- Alex Scarborough, ESPN Staff Writer
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TUSCALOOSA, Ala. -- Three practices into spring camp, it’s been all Lane Kiffin all the time. Love him or hate him, the man moves the needle. And even though he can’t speak to the media in his new role as offensive coordinator at Alabama, he seems to be all anyone in Tuscaloosa can talk about.
The visor! My goodness, the visor!
As far as career arcs go, Kiffin’s has been interesting, erratic and downright inexplicable. He rose through the ranks almost as quickly as he fell out of them. When he finally hit rock bottom at Los Angeles International Airport, where he was called off the USC team bus and fired, an unlikely hand was there to catch him. Nick Saban, who shares an agent with Kiffin and coached against him during his brief stint as head coach at Tennessee, threw the 38-year-old a lifeline few expected, offering him a chance to rebuild his reputation at Alabama.
First he was hired. Then he sang karaoke. And now, mercifully, he’s doing the simple job of coaching football.
The Kiffin melodrama has finally taken the important turn from speculation into substance. The talk is still ongoing -- depending on who you ask, he’s either going to bring Alabama’s offense into the 21st century or send it back to the stone age -- but now at least he’s moving around on the practice field, leading an offense that lacks a starting quarterback but is loaded with talent. He’s still wearing his visor, it just has a different shade of red.
So far, players seem to be buying in to Kiffin’s coaching style. Standout receiver Amari Cooper said Kiffin has made the offense more simple and “player-friendly.” The way he calls plays, Cooper explained, makes it easier to know what you’re supposed to do.
But what’s he like underneath that visor? Has he sang to you in any of your meetings yet?
“Pretty cool guy. Pretty laid back guy,” Cooper said of his initial impression of Kiffin. “He pays attention to everything -- every little thing. I noticed that about him when we were practicing for the bowl game.”
Astute college football fans will remember the first taste of Kiffin in Tuscaloosa came back in December when Saban brought him in to help evaluate the offense during bowl practice. It caused a minor uproar, to which Saban said he “couldn’t believe there’s any reaction to it.” A month later Doug Nussmeier left for Michigan, and Kiffin took his office and his title.
Brian Vogler, who started every game at tight end last season for the Crimson Tide, had to get used to seeing Kiffin on the field directing the offense. The senior had seen him plenty on television, but having him there in person was altogether different.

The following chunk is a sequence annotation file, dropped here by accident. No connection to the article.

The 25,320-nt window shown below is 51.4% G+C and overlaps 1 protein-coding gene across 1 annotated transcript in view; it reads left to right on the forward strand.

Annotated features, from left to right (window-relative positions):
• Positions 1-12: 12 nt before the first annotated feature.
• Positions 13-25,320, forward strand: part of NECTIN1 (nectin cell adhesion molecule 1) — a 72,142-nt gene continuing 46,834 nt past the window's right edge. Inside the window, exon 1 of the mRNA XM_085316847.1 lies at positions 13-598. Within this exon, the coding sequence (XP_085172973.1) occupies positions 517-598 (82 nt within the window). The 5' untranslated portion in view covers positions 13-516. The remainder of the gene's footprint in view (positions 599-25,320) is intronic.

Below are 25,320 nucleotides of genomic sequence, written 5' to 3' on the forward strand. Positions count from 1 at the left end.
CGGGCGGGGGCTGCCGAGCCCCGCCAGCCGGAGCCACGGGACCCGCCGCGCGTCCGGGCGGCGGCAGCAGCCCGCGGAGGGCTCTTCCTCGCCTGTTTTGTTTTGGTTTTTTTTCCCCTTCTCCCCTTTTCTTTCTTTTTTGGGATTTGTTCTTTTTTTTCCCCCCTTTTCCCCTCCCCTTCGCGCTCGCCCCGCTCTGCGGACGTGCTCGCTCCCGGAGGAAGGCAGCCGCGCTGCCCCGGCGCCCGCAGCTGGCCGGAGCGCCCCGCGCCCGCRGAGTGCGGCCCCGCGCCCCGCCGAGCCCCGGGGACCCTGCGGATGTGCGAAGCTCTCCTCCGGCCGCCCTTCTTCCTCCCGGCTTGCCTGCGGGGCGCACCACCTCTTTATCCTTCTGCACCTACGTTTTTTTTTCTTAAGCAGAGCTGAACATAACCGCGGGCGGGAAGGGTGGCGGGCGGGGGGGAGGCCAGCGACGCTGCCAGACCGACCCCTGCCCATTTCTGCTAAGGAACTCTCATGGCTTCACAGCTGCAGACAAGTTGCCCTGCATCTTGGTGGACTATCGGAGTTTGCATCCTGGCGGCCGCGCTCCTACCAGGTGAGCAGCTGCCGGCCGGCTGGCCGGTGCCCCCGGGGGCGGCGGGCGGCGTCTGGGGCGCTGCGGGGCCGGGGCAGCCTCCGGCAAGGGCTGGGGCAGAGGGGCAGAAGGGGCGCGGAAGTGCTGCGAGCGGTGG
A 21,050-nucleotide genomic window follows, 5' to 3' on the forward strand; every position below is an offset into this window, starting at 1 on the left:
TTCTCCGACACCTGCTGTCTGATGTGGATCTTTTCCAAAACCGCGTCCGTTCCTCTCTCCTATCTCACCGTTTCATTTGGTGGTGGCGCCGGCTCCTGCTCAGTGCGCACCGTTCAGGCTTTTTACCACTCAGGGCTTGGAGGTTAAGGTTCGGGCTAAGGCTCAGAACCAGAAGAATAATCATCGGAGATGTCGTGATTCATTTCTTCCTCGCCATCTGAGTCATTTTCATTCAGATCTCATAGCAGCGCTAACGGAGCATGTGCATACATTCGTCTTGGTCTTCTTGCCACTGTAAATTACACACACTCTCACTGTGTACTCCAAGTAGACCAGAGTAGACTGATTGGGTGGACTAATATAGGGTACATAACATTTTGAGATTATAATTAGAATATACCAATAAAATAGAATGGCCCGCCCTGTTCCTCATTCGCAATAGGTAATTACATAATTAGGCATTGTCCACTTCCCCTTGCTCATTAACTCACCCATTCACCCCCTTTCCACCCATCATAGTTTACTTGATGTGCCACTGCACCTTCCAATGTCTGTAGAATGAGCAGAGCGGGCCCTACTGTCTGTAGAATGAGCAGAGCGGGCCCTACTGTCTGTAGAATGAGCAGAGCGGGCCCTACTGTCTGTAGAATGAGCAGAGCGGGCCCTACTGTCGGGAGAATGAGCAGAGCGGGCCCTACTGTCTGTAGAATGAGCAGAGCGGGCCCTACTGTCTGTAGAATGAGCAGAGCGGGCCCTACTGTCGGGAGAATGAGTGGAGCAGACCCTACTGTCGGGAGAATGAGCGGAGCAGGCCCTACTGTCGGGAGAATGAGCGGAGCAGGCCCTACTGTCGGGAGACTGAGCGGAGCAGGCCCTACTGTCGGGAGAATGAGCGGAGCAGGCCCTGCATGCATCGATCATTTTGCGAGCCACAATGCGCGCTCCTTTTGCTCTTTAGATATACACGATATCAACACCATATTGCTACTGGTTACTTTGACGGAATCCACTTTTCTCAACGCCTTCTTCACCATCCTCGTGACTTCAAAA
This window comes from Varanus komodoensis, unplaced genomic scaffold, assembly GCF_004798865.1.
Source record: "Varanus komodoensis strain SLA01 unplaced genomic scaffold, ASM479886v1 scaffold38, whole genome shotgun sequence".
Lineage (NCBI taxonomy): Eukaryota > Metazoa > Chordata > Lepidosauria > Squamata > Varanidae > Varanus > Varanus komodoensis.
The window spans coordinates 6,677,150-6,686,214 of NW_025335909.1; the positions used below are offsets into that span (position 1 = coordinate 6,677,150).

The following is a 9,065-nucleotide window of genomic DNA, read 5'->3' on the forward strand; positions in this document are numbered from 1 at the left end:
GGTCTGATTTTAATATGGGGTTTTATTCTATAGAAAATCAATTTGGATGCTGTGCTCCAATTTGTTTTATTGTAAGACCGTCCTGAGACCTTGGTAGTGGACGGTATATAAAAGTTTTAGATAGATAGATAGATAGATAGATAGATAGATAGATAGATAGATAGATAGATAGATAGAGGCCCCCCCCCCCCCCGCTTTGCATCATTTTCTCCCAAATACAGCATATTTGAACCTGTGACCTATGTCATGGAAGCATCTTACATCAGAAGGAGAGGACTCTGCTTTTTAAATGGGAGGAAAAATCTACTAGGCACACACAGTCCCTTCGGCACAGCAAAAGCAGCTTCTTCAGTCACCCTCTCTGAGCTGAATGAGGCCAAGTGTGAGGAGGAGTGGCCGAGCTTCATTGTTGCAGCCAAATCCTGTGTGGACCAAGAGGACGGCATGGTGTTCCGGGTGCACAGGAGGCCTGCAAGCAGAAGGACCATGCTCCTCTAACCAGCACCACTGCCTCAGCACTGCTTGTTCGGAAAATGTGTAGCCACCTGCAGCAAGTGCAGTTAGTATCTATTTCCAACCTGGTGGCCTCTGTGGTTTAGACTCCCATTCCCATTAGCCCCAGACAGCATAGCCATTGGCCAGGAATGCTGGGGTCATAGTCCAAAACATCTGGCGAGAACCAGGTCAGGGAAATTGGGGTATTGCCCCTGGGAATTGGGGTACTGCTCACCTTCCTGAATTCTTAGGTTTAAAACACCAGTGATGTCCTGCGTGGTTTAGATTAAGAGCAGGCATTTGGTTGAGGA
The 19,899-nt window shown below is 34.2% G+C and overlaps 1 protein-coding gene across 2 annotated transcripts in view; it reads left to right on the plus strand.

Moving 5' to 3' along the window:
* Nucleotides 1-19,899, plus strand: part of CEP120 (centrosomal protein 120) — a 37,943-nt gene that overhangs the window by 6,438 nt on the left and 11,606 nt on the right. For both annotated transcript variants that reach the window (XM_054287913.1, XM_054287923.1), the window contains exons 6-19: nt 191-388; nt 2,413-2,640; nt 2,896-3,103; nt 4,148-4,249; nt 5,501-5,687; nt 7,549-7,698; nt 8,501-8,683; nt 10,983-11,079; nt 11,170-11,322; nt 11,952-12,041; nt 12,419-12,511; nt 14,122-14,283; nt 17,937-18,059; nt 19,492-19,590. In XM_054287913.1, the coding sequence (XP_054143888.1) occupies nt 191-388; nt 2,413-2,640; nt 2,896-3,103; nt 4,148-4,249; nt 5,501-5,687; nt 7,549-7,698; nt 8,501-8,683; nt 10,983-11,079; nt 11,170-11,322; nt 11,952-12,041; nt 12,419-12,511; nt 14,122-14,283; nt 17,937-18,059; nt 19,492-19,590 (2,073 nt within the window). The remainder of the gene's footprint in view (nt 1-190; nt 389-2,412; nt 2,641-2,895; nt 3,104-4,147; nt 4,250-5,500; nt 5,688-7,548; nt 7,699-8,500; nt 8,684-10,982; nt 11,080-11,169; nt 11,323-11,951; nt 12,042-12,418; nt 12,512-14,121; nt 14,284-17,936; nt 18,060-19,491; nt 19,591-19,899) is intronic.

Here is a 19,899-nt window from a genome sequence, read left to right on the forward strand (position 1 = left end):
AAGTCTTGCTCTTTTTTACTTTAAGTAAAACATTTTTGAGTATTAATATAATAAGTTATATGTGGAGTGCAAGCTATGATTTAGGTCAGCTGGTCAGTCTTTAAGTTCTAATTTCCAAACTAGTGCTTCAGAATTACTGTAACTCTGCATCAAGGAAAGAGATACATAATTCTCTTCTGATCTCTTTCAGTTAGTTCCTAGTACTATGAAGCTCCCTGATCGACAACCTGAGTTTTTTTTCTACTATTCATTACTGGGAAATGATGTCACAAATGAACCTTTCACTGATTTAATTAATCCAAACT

“People know who he is. He's very high profile,” Vogler said. “Seeing him over there, I think it’s great, honestly.”
Vogler credited Kiffin with being more hands-on and player-friendly, just like Cooper did. How the offense will change remains to be seen, though. On the one hand, Vogler said he expected it to be “a little bit more dynamic,” but at the same time he thought things would stay fairly similar to years' past.
“It’s Saban’s, so it’s going to be the same offense,” he said.
Each new coordinator brings his own set of wrinkles, certainly, but Vogler’s observation isn’t far off from what former coaches and players told ESPN a year ago.
Will Kiffin incorporate a more up-tempo attack? Maybe, maybe not.
“We’re a team that’s made to be maulers,” Vogler said. “Guys are just going to be really physical with you, hit you from every aspect of the game and hit you in every direction. I just don't know if that's really our style of being speedy and trying to be elusive around everybody and dodge people like other schools do."
For now, Saban is mostly noncommittal about what changes Kiffin will bring to the offense. He would, however, like to see him get the ball to guys such as Cooper more often.
“Lane will do a really good job of getting the ball into the playmakers' hands,” he said.
Expectations might be under control within the Alabama bubble, but outside they’re not so reasoned. Kiffin isn’t just any new offensive coordinator. He’s still the guy who ruffled the feathers of many in the SEC and didn’t make a lot of friends during his time at USC. He’s stepped into a much different role now where he won’t make headlines with what he says, but he still has all eyes on him.
If you’re an Alabama fan, you’re watching for the spark of greatness that afforded him so many jobs in the past. If you’re not wearing crimson, you’re watching to see if he'll self-destruct as he has before.
But chances are that whoever you are, you’re watching. A lot of people are tuned in to see whether the marriage of Kiffin and Saban will work. It’s become must-see TV.
8hDavid M. Hale